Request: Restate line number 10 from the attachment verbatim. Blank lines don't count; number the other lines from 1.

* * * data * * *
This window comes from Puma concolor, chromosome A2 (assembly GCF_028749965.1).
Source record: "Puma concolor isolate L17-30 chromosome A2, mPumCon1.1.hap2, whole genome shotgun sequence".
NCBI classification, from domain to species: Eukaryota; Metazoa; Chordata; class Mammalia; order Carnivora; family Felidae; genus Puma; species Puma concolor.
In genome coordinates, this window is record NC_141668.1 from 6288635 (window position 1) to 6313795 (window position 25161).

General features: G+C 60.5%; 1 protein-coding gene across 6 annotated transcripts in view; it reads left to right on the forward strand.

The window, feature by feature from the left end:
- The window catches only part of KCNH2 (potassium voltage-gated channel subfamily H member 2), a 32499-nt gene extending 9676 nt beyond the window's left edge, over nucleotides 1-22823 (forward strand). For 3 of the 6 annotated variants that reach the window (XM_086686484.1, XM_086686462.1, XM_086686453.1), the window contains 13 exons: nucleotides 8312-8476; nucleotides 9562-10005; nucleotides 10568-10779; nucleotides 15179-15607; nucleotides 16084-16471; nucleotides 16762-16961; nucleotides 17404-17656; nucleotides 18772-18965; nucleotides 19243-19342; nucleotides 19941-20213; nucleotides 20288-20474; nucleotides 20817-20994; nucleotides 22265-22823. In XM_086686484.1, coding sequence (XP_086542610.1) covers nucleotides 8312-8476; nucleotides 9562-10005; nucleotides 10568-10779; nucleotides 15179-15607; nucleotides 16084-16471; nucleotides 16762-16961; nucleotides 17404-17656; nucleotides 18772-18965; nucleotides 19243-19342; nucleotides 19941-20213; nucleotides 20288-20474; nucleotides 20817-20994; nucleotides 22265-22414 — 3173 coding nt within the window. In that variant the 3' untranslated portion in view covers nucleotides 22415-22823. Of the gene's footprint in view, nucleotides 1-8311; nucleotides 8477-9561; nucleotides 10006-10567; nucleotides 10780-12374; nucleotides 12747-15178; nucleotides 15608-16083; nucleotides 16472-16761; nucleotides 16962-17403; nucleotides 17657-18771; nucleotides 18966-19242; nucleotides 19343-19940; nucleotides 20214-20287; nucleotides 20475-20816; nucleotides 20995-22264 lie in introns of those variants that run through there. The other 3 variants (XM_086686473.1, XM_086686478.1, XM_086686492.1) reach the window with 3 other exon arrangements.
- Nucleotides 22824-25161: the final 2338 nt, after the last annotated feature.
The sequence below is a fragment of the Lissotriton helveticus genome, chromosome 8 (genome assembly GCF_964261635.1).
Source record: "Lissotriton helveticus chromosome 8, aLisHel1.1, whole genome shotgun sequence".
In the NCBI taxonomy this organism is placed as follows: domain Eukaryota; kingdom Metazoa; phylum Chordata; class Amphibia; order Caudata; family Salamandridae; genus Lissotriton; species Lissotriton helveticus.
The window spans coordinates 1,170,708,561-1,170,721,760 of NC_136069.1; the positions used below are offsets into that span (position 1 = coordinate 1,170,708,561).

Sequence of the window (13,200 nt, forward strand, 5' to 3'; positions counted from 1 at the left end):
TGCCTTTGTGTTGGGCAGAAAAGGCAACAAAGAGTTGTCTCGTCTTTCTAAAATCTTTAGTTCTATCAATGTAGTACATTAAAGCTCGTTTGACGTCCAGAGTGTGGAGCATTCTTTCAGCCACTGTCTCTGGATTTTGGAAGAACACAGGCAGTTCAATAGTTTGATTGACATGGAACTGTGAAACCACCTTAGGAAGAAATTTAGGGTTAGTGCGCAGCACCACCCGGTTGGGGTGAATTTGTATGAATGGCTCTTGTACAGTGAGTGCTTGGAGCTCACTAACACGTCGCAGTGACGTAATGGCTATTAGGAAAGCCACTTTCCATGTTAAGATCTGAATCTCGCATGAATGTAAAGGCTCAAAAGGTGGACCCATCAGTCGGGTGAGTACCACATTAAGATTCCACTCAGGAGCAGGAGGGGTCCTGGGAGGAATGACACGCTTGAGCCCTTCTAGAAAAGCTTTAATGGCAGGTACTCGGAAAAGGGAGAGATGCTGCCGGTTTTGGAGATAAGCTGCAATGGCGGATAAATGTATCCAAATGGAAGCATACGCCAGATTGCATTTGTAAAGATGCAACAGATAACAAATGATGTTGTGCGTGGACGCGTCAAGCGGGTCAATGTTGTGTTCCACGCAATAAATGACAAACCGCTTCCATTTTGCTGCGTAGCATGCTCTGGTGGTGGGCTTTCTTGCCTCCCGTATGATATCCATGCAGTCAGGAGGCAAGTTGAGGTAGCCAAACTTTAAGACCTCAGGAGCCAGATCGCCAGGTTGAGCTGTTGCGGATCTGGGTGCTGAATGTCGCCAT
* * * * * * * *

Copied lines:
Source record: "Lissotriton helveticus chromosome 8, aLisHel1.1, whole genome shotgun sequence".